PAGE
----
A good comparison

Solving real business problems with Cloud………………. Just the beginning

Friday, 16 November 2012

StorSimple Likely to address Gaps in Azure Storage



Cloud Integrated storage primarily for backup, archival and disaster recovery story sounds an interesting proposition for MSTF.  Looking for an pure applicability standpoint If one takes a closer look at enterprise grade application which is deployed on the cloud the following areas which are data concerns to the customer

  • Backup of structured and unstructured data
  • Archival Strategy and Implementation with Quick Retrieval of archived data.
  • Virtual Machine Backup and Restoration
  • Disaster Recovery.
  • Snapshot Recover for data
  • Stringent Data Security
  • Applications level backup and recoveries, windows file shares, SharePoint libraries and version control.

If I take a good closer look at Windows Azure what we have in the name of DR is maintaining 3 copies of the data across the data center which kind addresses the availability aspect, the Archival Strategy is totally missed out, Snapshot recovery to a specific point in time is not possible.

Application level snapshot with version control is non existent.  StorSimple does bring a unique value proposition for addressing storage in complete scheme of things for both on premise and cloud.

It would be interesting to see how does the Azure Storage end up harnessing the benefits of StorSimple to fill in the gaps of its storage strategy.  Moreover relooking into the Sql Azure storage to utilize StorSimple for backup / restore , snapshot restore, archival would be good. It would be long before these features start showing up into Sql Azure, I’m hoping it comes by end of next year as of current Sql Azure has no backup/ restore or archival features.

In addition of Azure , Office 365 can also end up leverage StorSimple.

They are quite a few gaps in the storage strategy of Windows Azure as current.

The complete article can be found here

Wednesday, 7 November 2012

Solving Azure Storage latency issues via FNS


The Azure Storage access has been plagued with latency issues until MSFT decided to change the network design to FNS.FNS(Flat Network Storage) is a good way to solve the networking issues which arise due to a hierarchical network structure. Azure embracing FNS as Gen 2 storage SKU is a very welcome move. The isolation of compute and storage network is very much required. Having a separate durable network which allows to read , write azure storage at faster speed. This non functional requirement has always been a must required for Azure, the earlier speeds were very slow.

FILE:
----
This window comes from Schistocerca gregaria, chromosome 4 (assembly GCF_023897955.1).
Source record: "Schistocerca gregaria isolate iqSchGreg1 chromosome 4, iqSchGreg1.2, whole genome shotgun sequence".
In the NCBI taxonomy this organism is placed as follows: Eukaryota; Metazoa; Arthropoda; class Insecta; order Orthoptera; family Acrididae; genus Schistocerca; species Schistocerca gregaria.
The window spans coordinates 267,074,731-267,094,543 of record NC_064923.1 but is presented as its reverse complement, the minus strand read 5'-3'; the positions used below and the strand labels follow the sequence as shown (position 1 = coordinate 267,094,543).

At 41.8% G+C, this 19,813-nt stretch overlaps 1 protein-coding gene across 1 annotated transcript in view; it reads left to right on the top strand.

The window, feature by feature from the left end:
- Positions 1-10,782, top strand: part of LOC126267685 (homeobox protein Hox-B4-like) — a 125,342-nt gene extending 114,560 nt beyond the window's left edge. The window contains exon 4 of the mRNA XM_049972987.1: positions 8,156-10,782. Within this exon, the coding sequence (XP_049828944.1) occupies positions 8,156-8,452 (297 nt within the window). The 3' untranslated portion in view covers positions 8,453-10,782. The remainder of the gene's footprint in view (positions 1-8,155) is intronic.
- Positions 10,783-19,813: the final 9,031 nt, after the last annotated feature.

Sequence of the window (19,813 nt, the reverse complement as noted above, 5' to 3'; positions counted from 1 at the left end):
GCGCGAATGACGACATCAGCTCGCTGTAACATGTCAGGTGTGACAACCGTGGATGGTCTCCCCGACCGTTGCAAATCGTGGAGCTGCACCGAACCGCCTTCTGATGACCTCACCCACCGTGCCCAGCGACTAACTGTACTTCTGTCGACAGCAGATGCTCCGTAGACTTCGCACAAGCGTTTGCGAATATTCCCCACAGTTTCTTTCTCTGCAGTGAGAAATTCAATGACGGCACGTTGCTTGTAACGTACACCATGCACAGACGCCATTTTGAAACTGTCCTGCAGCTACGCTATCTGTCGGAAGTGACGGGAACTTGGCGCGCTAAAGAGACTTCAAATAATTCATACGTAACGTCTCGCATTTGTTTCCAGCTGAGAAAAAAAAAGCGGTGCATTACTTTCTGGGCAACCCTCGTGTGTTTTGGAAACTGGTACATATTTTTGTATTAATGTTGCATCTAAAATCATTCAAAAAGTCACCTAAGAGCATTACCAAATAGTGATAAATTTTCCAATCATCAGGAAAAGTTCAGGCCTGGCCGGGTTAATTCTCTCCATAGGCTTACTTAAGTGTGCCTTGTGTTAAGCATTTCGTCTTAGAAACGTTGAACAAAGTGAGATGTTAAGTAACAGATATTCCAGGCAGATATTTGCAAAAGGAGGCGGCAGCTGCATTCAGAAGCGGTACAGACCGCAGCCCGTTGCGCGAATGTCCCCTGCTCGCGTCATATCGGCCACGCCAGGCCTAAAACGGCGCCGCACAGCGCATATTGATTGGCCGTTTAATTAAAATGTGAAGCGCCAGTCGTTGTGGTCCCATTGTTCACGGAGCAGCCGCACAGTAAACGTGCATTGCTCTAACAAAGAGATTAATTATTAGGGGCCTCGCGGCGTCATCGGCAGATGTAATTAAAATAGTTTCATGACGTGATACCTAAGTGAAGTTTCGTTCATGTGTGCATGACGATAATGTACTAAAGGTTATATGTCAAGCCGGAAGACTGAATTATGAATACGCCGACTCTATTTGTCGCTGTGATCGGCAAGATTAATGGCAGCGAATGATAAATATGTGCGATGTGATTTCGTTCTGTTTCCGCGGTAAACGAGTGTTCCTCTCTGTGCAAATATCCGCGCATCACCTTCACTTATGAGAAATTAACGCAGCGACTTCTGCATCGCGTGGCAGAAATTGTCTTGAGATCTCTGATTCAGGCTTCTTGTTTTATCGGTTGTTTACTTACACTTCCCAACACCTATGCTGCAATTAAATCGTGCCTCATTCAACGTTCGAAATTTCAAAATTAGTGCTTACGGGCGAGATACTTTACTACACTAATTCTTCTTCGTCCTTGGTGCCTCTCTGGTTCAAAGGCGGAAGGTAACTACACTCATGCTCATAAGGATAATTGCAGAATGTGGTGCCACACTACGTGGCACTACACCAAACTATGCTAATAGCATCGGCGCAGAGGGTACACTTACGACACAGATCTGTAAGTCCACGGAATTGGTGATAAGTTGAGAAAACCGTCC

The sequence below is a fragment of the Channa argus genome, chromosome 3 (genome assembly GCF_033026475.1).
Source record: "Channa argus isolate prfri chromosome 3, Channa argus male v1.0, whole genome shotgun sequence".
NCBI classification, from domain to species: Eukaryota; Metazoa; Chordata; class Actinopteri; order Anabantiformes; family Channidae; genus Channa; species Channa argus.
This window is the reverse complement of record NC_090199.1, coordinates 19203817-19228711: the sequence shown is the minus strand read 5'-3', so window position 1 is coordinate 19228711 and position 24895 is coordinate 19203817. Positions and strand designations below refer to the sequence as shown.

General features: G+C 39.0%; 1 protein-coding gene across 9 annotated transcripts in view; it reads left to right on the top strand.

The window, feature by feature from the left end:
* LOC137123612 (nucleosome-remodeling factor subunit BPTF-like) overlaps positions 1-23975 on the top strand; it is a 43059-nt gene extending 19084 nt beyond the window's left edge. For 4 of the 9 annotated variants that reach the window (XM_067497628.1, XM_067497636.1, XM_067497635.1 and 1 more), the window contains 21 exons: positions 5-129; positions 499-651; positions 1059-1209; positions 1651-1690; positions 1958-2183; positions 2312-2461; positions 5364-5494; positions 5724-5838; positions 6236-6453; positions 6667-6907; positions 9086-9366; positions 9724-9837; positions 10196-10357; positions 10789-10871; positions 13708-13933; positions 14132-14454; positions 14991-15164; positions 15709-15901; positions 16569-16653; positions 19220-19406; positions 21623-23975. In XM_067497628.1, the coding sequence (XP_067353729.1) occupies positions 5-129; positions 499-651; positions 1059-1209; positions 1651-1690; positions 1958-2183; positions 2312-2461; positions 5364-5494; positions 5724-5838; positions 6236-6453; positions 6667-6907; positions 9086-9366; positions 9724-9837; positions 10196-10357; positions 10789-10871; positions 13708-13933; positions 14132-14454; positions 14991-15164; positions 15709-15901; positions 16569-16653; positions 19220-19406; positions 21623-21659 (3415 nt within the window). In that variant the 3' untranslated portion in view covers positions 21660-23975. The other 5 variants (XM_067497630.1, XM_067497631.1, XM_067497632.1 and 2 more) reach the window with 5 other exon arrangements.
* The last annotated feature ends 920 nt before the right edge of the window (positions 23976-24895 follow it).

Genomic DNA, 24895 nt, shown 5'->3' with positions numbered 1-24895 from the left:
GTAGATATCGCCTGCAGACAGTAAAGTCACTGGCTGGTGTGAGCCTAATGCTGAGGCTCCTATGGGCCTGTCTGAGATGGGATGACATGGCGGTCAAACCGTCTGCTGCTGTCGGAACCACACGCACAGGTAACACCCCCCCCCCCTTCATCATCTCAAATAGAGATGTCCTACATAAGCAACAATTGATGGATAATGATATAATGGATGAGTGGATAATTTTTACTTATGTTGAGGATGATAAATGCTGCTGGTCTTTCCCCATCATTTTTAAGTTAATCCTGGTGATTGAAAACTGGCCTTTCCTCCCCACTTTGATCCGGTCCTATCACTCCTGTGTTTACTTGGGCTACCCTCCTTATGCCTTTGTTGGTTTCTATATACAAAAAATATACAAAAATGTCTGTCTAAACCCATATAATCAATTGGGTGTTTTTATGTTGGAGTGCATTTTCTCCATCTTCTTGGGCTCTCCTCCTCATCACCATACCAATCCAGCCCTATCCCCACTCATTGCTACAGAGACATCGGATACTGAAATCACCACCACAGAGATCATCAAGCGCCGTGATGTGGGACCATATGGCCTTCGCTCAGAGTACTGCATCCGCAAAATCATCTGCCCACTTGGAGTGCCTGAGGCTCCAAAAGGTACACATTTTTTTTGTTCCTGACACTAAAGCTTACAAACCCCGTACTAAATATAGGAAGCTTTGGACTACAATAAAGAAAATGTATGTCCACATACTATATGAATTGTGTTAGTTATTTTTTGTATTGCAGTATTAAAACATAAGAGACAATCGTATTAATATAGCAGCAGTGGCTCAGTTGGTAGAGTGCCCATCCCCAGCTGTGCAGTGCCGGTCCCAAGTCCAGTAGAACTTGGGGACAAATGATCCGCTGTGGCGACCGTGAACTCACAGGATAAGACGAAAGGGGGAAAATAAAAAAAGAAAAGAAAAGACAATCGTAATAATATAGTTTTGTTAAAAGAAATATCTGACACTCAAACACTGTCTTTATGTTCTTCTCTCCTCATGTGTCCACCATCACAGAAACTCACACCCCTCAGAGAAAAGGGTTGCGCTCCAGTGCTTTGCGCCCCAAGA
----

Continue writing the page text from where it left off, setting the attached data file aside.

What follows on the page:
Moreover application plumbing code of managing the latency if the slower reads, write will get some relief.

The patterns are changing and framework codebase are likely to change as well.The scalability numbers of azure storage have to be tested based on the documentation following are the numbers

Within a storage account, all of the objects are grouped into partitions as described here. Therefore, it is important to understand the performance targets of a single partition for our storage abstractions, which are (the below Queue and Table throughputs were achieved using an object size of 1KB):

  • Single Queue– all of the messages in a queue are accessed via a single queue partition. A single queue is targeted to be able to process:
    • Up to 2,000 messages per second
  • Single Table Partition– a table partition are all of the entities in a table with the same partition key value, and usually tables have many partitions. The throughput target for a single table partition is:
    • Up to 2,000 entities per second
    • Note, this is for a single partition, and not a single table. Therefore, a table with good partitioning, can process up to the 20,000 entities/second, which is the overall account target described above.
  • Single Blob– the partition key for blobs is the “container name + blob name”, therefore we can partition blobs down to a single blob per partition to spread out blob access across our servers. The target throughput of a single blob is:
    • Up to 60 Bytes/sec

Some of the definite goods of FNS

  • The flat network design in order to provide very high bandwidth network connectivity for storage clients. This new network design and resulting bandwidth improvements allows us to support Windows Azure Virtual Machines, where we store VM persistent disks as durable network attached blobs in Windows Azure Storage. Additionally, the new network design enables scenarios such as MapReduce and HPC that can require significant bandwidth between compute and storage.
  • Segregation of customer VM based compute from storage from a networking standpoint makes it easier to provide for multi tenancy.

The FNS design does call for a new network design and a software load balancer on the contrary the 10GBps network speed for storage node network solves many of the design challenges at the application level.

The changes to new storage hardware and to a high bandwidth network comprise the significant improvements in our second generation storage (Gen 2), when compared to our first generation (Gen 1) hardware, as outlined below:


Above are my thoughts The original article can be found here -